july - handgun history

 

Each month, this section features prominent incidents of violence in the history of America involving handguns and shooters, ranging from school-aged children to disgruntled employees to lone-wolf assassins, acting out of a wide range of motives. Each month's incidents will include details such as: the identity of the shooter; the number of people killed and wounded; the make, model, and caliber of the handgun(s) used in the shooting; the circumstances of the shooting; and, how the handgun was acquired.

  • On July 1, 1993, Gian Luigi Ferri, a 55-year-old mortgage broker, entered the Pettit & Martin law offices in San Francisco and opened fire with two Intratec TEC-DC9 assault pistols and a Colt .45 pistol. Ferri killied eight and wounded six before turning the gun on himself. Moving through the office, he fired the assault pistols—which were loaded with a mix of Black Talon and standard ammunition. Ferri ended the lives of some of the wounded with Black Talon rounds from his Colt pistol. Faced with financial problems, Ferri held a grudge against Pettit & Martin because the firm had represented him in a 1980s trailer-park deal that had gone bad. All three weapons were acquired from licensed dealers by illegal means. A California resident with a still-valid Nevada driver's license, Ferri traveled from California to Nevada to buy the TEC-DC9s. Because he lied about his residency, the handguns were purchased illegally. Both of Ferri's TEC-DC9s were equipped with Hellfire trigger activators, a small spring device which mimics the speed of fully-automatic fire. 

  • On July 2, 1881, President James Garfield was wounded by an assassin while waiting for a train in Washington's Baltimore and Potomac Railroad Station. He was nursed at the White House and then in Elberton, New Jersey, but died from his injuries September 19, 1881. His assassin, Charles J. Guiteau, surrendered himself after the shooting. Guiteau was a religious fanatic and a Stalwart, who had recently been refused a government job. Although he said he killed Garfield to "save the Republic," he was found guilty of murder and executed in 1882. 

  • Over the July 4th weekend of 1999, Benjamin Smith, a 21-year-old member of a white supremacy group, went on a shooting rampage across the states of Illinois and Indiana. Smith targeted Jews, blacks, and Asian-Americans, shooting 11 and killing two in three days. After an interstate manhunt, Smith killed himself. Smith illegally purchased his Bryco .380 pistol and Ruger .22 pistol from an unlicensed dealer who had bought them from the Old Prairie Trading Post in Pekin, Illinois. Donald R. Feissinger bought 65 handguns from the gun store over a period of two years, and was advertising them for sale in newspapers. The high volume of purchases of cheap handguns by Feissinger alerted federal agents and prompted them to begin an investigation. It was too late, however, to recover the guns that Feissinger had sold Smith on June 26, 1999. During the investigation, agents discovered that Feissinger was dealing firearms without a Federal Firearms License and arrested him. Police later learned that, on June 23, Smith had attempted to purchase two 9mm handguns and a shotgun from a Preoria Heights gun dealer. He was turned down when his background check turned up an "order of protection" filed by an ex-girlfriend. Smith was able to get a Firearm Owner's Identification Card, however, because of several errors in the order for protection, including an incorrect listing of his middle initial. The card was revoked June 30, two days before the shooting spree.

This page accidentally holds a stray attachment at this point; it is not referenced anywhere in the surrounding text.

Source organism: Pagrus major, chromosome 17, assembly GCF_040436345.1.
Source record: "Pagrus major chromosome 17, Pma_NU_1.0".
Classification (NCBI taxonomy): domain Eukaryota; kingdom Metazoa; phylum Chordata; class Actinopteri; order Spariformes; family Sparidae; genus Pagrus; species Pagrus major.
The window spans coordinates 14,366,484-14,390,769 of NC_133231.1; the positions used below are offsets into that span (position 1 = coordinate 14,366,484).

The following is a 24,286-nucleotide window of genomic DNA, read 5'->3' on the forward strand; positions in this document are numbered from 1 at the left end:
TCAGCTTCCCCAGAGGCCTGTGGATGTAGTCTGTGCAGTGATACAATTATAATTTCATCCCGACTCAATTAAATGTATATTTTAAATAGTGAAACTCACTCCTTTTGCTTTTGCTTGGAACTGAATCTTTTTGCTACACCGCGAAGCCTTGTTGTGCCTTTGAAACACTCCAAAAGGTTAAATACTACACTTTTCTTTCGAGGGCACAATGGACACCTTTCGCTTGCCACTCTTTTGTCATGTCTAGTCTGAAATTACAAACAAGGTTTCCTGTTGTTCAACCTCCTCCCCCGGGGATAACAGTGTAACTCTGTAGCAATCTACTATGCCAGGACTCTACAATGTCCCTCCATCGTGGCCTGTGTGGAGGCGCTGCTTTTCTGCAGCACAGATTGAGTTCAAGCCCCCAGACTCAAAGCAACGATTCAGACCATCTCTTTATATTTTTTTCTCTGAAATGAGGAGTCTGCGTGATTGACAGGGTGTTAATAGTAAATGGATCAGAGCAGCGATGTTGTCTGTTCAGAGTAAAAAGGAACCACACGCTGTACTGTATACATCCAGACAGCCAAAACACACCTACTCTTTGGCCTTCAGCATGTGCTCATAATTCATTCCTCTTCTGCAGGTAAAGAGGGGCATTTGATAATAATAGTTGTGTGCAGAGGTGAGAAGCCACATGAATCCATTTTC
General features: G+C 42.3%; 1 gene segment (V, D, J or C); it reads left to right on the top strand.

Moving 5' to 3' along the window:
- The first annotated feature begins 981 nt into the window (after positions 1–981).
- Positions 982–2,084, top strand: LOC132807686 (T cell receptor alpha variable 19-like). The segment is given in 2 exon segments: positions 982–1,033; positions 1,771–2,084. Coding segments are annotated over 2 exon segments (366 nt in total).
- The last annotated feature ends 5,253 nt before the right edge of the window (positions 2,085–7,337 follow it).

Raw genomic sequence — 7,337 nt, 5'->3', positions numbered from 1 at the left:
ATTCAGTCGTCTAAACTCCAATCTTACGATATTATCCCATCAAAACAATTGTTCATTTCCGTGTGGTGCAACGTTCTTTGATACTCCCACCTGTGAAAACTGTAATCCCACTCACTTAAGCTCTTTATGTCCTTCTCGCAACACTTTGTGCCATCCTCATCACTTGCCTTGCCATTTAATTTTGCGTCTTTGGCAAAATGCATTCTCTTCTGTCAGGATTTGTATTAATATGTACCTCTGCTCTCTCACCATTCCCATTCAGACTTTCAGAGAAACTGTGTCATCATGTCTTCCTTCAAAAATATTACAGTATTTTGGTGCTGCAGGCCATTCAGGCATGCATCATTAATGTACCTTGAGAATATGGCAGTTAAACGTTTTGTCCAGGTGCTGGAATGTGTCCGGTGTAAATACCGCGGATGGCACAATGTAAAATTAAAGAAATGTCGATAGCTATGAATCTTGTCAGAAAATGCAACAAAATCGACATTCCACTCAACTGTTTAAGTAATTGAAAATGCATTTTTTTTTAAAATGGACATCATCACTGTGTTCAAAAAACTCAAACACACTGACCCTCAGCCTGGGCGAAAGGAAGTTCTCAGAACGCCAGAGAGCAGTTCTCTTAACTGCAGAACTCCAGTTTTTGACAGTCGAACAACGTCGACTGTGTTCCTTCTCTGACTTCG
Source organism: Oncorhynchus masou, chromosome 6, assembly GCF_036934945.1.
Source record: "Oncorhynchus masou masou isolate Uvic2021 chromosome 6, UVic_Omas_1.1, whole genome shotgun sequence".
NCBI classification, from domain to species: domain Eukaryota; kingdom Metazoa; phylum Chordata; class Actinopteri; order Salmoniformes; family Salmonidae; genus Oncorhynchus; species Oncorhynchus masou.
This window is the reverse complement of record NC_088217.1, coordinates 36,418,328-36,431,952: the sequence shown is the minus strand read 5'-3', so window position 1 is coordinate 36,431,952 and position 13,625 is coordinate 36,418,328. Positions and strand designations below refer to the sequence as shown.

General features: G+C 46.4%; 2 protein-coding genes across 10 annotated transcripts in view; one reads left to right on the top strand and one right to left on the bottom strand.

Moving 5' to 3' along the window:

• On July 23, 1993, Larry Demery and Daniel Green killed James Jordan ,the father of basketball star Michael Jordan, in a botched robbery attempt after Jordan had pulled off of U.S. Highway 74 in Lumberton, North Carolina, to rest. Eventually realizing who their victim's son was, Demery and Green left the body in a South Carolina swamp and abandoned the car near Fayettville, North Carolina. The gun was later found in Green's trailer in North Carolina. The Smith & Wesson .38 revolver was illegal. It had been stolen during a robbery at Lowry's Short Stop near Pembroke, North Carolina, on July 15, 1993. After Demery and Green robbed the convenience store of $300, Green shot the clerk three times and stole his revolver. 

  • On July 24, 1998, Russell Weston, Jr., a man with a history of serious mental illness who often fantasized that he was being pursued by government agents, allegedly shot his way into the U.S. Capitol building. After allegedly killing Jacob Chestnut, a uniformed U.S. Capitol police officer, he ran into the building and allegedly killed John Gibson, a Capitol police special agent assigned to protect Majority Whip Representative Tom DeLay ( R-TX). Weston was subsequently wounded by police and captured. The Smith & Wesson .38 revolver was legal. Weston had taken the revolver and a shotgun from his father. Authorities found a .22 caliber handgun, gunpowder, and ammunition in Weston's Montana cabin. Though Weston had once been in a mental institution in Montana, he was still able to obtain a firearms permit in Illinois. 

  • On July 29, 1999, Mark O. Barton, a 44-year-old day trader, killed his wife and two children, then nine people in two brokerage offices in Atlanta, Georgia, before killing himself. He left a long, rambling note at his home, saying that he hated life, suffered unnamed terrors, and wanted to kill as many as possible of those who "greedily sought my destruction." Barton legally purchased the Glock Model 17 9mm pistol in 1993 in a gun shop (which is now out of business) in Warner Robins, Texas. The Colt .45 was bought in 1983 by a man in Richardson, Texas. Police believe the gun was legally sold to Barton in a private sale because it was never reported missing or stolen. Police also found a .25 Raven pistol and a .22 Harrington & Richardson revolver in Barton's van.